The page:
- In Rwanda it is more than ever the trip to the end of hell. Thousands of Kigali residents are fleeing the capital for fear of new massacres. The rebels should indeed take control of Kigali in the next few days.
- On Thursday [May 26], the magazine "Envoyé Spécial" will broadcast a document produced by journalists from the CAPA agency. A document filmed in an orphanage in Kigali managed somehow by a French aid worker, Marc Vaiter, who refused to abandon his children in a city ravaged by civil war.
- After six weeks of nightmare, Kigali is today transformed into a gigantic refugee camp. More than 4,000 people are crammed into this downtown hospital with no water or electricity.
- Those who escaped the massacres committed by extremist Hutu militias are now victims of the indiscriminate bombardments of the gunners of the Rwandan Patriotic Front, which is tightening its grip around the city. Everywhere the same testimonies, the same distress: this woman lost a child in the bombardments, the three others are seriously injured here.
- Outside the massacres continue. Hutu militiamen ransacked the city in search of the last living Tutsis hiding in Kigali. While waiting for the reinforcements promised by the Security Council, the few Blue Helmets present are protecting as best they can pockets of the civilian population where Hutu and Tutsi have taken refuge indiscriminately. Question: what can the Blue Helmets do in the event of a massive attack by Hutu killers? General Henry Kwami Anyidoho, No. 2 of the United Nations force in Rwanda: "We hope they will not attack. We have succeeded in protecting these people so far. We will continue. We will continue to protect them. protect until things get better".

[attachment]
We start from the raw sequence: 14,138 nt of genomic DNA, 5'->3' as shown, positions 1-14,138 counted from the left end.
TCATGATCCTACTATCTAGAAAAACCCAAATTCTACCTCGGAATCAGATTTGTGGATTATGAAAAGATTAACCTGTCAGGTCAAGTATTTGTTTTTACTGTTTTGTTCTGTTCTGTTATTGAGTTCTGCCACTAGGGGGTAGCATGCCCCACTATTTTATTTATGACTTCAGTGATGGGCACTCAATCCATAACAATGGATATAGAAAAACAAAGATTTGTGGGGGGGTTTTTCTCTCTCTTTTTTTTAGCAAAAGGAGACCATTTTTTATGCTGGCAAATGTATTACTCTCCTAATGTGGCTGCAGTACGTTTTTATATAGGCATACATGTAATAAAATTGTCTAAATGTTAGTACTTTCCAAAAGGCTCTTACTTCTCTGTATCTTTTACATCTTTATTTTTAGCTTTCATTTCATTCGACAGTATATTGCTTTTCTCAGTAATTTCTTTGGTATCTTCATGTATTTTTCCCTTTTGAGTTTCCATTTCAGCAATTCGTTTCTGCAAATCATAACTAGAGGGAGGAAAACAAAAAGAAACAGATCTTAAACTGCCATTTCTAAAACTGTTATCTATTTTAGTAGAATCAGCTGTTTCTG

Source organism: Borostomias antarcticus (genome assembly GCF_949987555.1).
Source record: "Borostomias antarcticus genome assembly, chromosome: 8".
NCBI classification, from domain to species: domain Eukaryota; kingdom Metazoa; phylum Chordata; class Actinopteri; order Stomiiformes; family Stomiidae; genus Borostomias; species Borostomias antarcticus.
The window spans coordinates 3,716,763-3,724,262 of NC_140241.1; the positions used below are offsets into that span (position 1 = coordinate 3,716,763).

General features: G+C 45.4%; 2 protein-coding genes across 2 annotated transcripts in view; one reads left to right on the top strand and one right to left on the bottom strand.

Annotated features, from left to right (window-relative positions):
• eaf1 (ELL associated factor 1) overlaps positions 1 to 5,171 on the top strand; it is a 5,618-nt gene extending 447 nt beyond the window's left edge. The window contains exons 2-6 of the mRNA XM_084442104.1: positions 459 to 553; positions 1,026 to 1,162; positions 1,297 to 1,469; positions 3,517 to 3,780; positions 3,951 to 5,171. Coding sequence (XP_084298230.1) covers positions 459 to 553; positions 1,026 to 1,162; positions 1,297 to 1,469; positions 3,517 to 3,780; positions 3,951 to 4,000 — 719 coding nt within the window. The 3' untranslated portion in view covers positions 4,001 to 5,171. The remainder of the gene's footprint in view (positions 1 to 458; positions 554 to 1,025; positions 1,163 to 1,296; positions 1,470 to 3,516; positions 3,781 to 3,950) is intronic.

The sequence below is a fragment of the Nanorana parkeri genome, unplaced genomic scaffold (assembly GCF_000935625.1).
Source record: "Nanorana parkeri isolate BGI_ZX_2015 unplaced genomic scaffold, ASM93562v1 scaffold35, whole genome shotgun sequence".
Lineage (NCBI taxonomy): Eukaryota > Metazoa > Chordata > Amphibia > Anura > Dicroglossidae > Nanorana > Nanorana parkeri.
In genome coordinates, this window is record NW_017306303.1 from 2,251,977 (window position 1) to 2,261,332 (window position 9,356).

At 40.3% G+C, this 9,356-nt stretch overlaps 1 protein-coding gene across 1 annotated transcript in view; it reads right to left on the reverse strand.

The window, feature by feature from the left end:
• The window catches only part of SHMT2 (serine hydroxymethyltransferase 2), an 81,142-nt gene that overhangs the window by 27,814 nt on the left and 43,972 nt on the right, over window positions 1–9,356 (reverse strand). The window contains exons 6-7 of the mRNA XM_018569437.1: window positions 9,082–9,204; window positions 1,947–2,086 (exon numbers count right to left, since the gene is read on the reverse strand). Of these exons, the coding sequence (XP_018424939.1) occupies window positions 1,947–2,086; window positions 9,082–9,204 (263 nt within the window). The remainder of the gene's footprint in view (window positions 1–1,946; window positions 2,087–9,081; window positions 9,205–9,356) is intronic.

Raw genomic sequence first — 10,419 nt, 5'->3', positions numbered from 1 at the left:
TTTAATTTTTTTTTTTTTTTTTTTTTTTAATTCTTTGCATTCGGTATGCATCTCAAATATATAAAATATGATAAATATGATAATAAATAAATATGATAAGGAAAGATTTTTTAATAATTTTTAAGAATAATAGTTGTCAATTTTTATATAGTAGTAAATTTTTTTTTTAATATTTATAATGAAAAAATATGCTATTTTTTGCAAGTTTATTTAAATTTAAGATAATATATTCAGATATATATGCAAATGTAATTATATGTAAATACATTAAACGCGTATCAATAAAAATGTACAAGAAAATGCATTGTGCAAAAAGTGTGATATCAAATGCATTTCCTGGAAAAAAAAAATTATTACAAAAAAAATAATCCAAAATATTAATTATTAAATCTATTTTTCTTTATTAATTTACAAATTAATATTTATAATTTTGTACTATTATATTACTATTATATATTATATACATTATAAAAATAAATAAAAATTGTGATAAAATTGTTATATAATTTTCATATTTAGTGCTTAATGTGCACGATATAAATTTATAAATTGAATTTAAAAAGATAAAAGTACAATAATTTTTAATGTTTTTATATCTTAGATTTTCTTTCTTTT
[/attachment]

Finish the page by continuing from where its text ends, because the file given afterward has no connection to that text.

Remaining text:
- In the devastated city center, 70 orphans live holed up inside their homes. They are reduced to digging a shelter on the ground. They only owe their lives to the continued presence at their side of Marc Vaiter, the manager of this orphanage.
- In the early hours of the massacres, when the French soldiers came to evacuate him, Marc Vaiter refused to abandon the children. They now share their fate. Marc Vaiter: "We are so threatened, every day. We never know if we will spend the night or if we will not be forced out. We are very tense".
- At the other end of the city center, Father Blanchard also lives cut off in his parish. The missionary who has lived in Rwanda for 30 years opened his church to hundreds of refugees when the massacres broke out. The next day, soldiers and militiamen forced the doors: 15 people were killed before his eyes. Henri Blanchard: "I saw people killed sometimes by bullets, sometimes by stab wounds, sometimes by clubbing. It was unbearable".